Bar Vocational Course
There are three stages for you to traverse before you can take your place as a member of the Bar Council of the UK and practice as a barrister; academic training with the attainment of:
• the LLB (Bachelor of Law degree)
• the vocational Bar Professional Training Course (BPTC), and
• one year of pupillage in Chambers
You can then take tenancy in Chambers and practice as a self-employed barrister or enter into employment in a practicing Chambers.
The outlook for those wishing to embark on a legal career is not, currently, looking too encouraging. Even Lady Deech, Chair of the BSB (Bar Standards Board) who are responsible for overseeing the BPTC examination courses said in a recent interview, "We need to give a signal to those who aren't up to it that they're wasting their money".
Statistics show that of the 1,432 candidates who successfully achieved the BPTC (then BVC) qualification in 2009/10, only 460 achieved pupillage. When commenting on those students who attempt the BPTC lacking the necessary skills Lady Deech advised, "If you are tone deaf don't go to music school; if you have two left feet don't go to ballet school!"
These comments demonstrate the importance which you should put into finding the right BPTC providers. An in depth study of the Bar Vocational Course offered by each institution should be evaluated to determine which will deliver the best opportunity for success and further career advancement.
BPTC Course Structure & Syllabus
The one year full-time or two year part-time course incorporates four core skill areas:
1. The preparation and skills in researching case work.
2. Written skills; how to write a range of legal documents and the effective writing of advice for case notes.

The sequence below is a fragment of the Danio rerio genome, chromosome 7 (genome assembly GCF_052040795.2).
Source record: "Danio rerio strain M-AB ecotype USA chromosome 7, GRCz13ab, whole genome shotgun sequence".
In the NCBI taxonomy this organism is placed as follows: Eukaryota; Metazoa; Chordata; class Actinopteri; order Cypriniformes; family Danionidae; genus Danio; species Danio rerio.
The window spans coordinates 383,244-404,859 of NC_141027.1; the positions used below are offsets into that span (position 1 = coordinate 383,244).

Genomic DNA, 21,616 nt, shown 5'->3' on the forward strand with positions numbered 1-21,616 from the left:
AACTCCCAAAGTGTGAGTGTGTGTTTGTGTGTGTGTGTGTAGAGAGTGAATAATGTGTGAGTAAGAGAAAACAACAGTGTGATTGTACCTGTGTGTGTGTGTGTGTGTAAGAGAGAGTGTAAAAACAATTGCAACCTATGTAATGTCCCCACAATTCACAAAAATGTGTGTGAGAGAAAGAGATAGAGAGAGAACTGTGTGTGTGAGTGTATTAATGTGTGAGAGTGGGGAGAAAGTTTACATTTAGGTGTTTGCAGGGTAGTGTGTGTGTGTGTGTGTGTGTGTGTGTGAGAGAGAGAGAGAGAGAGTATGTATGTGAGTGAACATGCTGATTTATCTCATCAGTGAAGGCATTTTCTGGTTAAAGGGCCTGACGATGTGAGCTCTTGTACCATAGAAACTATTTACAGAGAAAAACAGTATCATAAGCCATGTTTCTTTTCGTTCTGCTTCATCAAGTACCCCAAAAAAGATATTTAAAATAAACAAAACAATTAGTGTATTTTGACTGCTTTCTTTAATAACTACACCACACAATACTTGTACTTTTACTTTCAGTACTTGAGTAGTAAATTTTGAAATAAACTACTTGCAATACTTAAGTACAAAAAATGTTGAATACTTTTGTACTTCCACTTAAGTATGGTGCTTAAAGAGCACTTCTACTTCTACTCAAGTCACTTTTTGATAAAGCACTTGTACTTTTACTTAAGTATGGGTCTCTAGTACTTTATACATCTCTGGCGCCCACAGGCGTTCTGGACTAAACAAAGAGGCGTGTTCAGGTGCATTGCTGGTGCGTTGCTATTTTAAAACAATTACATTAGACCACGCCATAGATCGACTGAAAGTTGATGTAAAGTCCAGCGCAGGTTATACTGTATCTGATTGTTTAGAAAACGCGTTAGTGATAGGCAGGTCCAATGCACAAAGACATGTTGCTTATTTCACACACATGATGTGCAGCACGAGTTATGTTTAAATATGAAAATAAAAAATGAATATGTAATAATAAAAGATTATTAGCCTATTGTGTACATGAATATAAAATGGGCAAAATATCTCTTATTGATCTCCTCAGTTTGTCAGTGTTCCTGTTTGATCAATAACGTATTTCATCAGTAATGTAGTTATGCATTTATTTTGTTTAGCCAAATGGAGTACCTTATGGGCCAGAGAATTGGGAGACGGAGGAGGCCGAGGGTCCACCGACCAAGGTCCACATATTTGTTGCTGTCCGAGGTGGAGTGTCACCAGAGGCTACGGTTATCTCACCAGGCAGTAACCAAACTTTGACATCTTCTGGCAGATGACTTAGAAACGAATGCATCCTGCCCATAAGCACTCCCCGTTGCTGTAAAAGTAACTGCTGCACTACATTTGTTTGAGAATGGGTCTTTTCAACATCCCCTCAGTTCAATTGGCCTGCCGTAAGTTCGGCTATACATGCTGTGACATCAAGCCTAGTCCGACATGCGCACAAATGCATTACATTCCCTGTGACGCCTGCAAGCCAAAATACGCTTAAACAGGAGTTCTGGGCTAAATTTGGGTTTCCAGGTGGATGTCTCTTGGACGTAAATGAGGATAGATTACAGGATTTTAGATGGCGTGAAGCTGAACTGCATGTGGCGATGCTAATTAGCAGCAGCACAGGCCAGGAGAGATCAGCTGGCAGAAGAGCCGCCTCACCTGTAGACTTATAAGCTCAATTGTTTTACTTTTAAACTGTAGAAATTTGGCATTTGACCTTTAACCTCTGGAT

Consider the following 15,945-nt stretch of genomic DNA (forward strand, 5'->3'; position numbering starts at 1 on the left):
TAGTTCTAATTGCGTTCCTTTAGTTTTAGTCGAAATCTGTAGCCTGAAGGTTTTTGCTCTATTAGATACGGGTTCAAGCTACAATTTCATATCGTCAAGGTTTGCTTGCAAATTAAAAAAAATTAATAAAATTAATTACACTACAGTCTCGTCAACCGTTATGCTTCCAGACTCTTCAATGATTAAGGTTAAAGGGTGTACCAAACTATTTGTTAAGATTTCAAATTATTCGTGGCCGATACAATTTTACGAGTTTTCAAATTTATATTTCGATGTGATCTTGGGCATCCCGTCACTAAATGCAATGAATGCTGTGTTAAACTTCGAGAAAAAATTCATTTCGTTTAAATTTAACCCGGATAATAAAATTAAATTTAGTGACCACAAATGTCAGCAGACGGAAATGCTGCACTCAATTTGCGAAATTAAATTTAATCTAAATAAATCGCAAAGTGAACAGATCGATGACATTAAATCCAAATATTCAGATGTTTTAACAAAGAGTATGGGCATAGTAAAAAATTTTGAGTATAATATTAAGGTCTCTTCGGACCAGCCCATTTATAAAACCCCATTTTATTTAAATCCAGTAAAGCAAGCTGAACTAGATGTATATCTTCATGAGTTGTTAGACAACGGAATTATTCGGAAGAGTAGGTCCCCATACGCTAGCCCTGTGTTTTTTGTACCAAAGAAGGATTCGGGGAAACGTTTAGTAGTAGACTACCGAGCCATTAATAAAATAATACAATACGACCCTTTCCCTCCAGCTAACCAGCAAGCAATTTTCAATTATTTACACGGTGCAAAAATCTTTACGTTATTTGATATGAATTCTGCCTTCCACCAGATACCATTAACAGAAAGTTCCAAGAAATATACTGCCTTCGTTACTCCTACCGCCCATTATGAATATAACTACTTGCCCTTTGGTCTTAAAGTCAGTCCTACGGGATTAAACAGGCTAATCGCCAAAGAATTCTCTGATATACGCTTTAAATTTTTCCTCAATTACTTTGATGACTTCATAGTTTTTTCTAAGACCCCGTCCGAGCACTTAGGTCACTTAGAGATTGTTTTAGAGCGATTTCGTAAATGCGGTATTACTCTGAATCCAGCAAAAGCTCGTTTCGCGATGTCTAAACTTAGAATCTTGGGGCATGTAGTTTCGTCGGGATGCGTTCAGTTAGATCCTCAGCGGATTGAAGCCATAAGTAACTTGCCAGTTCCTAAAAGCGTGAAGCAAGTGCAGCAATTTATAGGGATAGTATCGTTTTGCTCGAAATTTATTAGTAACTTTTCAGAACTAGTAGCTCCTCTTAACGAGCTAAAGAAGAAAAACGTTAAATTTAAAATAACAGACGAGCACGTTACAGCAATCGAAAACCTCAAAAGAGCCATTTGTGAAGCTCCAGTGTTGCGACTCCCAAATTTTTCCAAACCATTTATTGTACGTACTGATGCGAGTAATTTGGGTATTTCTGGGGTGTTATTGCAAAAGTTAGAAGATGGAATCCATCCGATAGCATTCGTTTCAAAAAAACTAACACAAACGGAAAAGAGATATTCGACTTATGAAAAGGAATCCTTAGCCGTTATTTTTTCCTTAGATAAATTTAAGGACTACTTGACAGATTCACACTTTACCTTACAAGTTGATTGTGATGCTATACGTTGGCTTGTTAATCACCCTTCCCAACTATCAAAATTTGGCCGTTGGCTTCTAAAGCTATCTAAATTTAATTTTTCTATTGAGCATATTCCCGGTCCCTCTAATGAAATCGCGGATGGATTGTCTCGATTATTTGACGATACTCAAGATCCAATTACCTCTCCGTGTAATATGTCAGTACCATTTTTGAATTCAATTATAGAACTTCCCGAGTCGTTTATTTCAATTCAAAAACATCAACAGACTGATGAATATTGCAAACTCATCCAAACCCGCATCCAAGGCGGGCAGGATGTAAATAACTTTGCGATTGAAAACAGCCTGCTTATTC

3. The interpersonal skills required when interviewing clients, conferencing, undertaking advocacy and negotiation in court.
4. Legal knowledge including; professional ethics, evidence, sentencing and criminal litigation, civil litigation and remedies.
You must also study two additional modules which are selected from at least six choices. One of these topics is International Trade which is currently only available for study through the BPP Law School in London.
The aim of the module is to encourage you to use research and case law, familiarise yourself with international conventions and statutes in order to make commercial decisions to problem solve in practical applications. The assessment of this element is opinion based.
The five elements of the International Trade module comprise;
1. Sale of Goods; the terms and contracts concerning international transactions.
2. Letters of Credit; how to finance sales contracts and the responsibilities of the banks and other parties.
3. Carriage of goods by sea; who can sue the carrier of sea-borne goods, the obligations of the carrier and if they have any right to sue for their losses.
4. Jurisdiction and law; in which countries can a claim be brought and which laws are applicable.
5. Arbitration; the procedural process of arbitration in relation to a claim.
Access to past papers for the International Trade module exam is unavailable as the questions are set by the individual BPTC provider and are not standardised under BSB jurisdiction. You will only have prior information regarding the five core elements of the module and will be expected to study to accommodate the required knowledge.
Who are the Providers of the BPTC Qualification?
There are just nine UK institutions who have been accredited by the Bar Standards Board as BPTC providers. If you are looking for law courses in London the BPP Law School, the London College of Law, the City Law School, and the Kaplan Law School are all included on the approved list.
If you prefer to study away from the Capital, then you have the choice of The BPP Law School in Leeds, The UWE Bristol Institute of Legal Practice, The Cardiff Law School at Cardiff University, The College of Law in Birmingham, Manchester Metropolitan University, University of Northumbria and Nottingham Law School.
All of the listed institutions can offer you specific advantages to your study programmes. Some offer a wider choice of electives; some have a lower student to tutor ratio; some offer better networking opportunities for socialising with peers and some have lower fees.
Each student must evaluate which will provide the best possibilities for their successful completion of the BPTC course and subsequent qualification. The road to the Bar is a long and challenging one, needing all the skills, techniques and strategies which the best BPTC providers can deliver.